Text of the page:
At most local competitions you’re going to be spending large amounts of time sitting in a big open floor with a bunch of other athletes. You might as well be comfortable. It took me way too long to start bringing lawn chairs and blankets to competitions so I could actually sit down comfortably in the 3 hour long gaps between my heats. Bring stuff that makes you comfortable because you’ll most likely be sitting around a lot.
You can’t survive off of Kill Cliff and protein shakes. You’ve gotta drink WATER. It’s essential to HUMAN LIFE. The night before the competition and between all events you should be sipping water. Bring enough water for the day and if you’re prone to dehydration, an electrolyte drink (like Pedialyte) might also be good for you. Athletes who are less hydrated will perform worse, it’s science.
Practice the Workouts
Don’t just wing it. Have a plan. If you wing it you’re going to get baited into going out way too hot and not be able to hang on. Know your body and practice the workouts – have a plan if it’s a partner competition so you don’t waste time trying to communicate over loud music and yelling. Know when you’re going to break things up, know what weights you’re going to try to hit (with backups) if there’s a lifting component, and go in as prepared as you can be. Winging it doesn’t work great when your nerves are through the roof and you think everyone’s watching you.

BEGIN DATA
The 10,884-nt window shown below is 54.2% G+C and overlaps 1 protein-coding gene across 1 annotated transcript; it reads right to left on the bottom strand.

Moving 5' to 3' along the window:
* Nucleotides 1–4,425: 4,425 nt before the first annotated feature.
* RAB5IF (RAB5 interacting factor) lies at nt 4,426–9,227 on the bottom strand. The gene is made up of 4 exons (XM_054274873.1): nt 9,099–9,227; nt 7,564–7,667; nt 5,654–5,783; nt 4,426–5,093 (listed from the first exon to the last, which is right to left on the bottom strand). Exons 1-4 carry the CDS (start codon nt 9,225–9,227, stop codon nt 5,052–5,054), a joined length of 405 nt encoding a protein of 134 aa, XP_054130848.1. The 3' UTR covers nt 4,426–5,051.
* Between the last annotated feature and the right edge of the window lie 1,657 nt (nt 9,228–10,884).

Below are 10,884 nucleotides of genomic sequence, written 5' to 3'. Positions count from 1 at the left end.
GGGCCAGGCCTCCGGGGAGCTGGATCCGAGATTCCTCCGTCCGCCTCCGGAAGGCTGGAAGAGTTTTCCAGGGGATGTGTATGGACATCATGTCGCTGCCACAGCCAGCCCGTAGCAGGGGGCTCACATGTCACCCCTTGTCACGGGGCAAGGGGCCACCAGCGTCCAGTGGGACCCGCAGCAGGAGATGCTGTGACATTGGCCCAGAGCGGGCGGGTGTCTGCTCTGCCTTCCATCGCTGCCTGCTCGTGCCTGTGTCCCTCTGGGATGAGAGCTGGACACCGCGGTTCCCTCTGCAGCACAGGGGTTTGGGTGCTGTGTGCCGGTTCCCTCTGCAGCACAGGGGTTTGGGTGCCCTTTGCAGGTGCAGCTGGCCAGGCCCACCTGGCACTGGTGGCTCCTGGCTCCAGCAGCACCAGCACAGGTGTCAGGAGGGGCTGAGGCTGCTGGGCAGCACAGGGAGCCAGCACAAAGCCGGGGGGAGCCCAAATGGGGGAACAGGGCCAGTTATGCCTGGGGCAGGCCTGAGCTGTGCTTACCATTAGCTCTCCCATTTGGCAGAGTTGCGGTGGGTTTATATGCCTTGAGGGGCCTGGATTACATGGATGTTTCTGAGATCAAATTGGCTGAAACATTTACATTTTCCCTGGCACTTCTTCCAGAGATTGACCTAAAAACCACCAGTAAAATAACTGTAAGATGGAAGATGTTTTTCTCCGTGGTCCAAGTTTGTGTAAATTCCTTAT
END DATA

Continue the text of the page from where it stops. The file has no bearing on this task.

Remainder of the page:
Sign the Waiver
Oh man, nothing’s more fun than showing up to a competition just to wait in line for 45 minutes while everyone signs the waiver, right? A lot of gyms will send out the waiver in advance – sign it and get it out of the way so it’s not something you have to deal with the morning of!
Communicate with your Judge
Judges are human. Most of them are just members of the hosting gym and are super nervous as well. They’ll make mistakes. They’ve counted reps for 10 heats before you and are tired. It’s up to you to speak with them and try to minimize the risk of costly miscommunications. I’ve been a judge and an athlete a million times, and it’s better for both parties if you explain your game plan before the workout.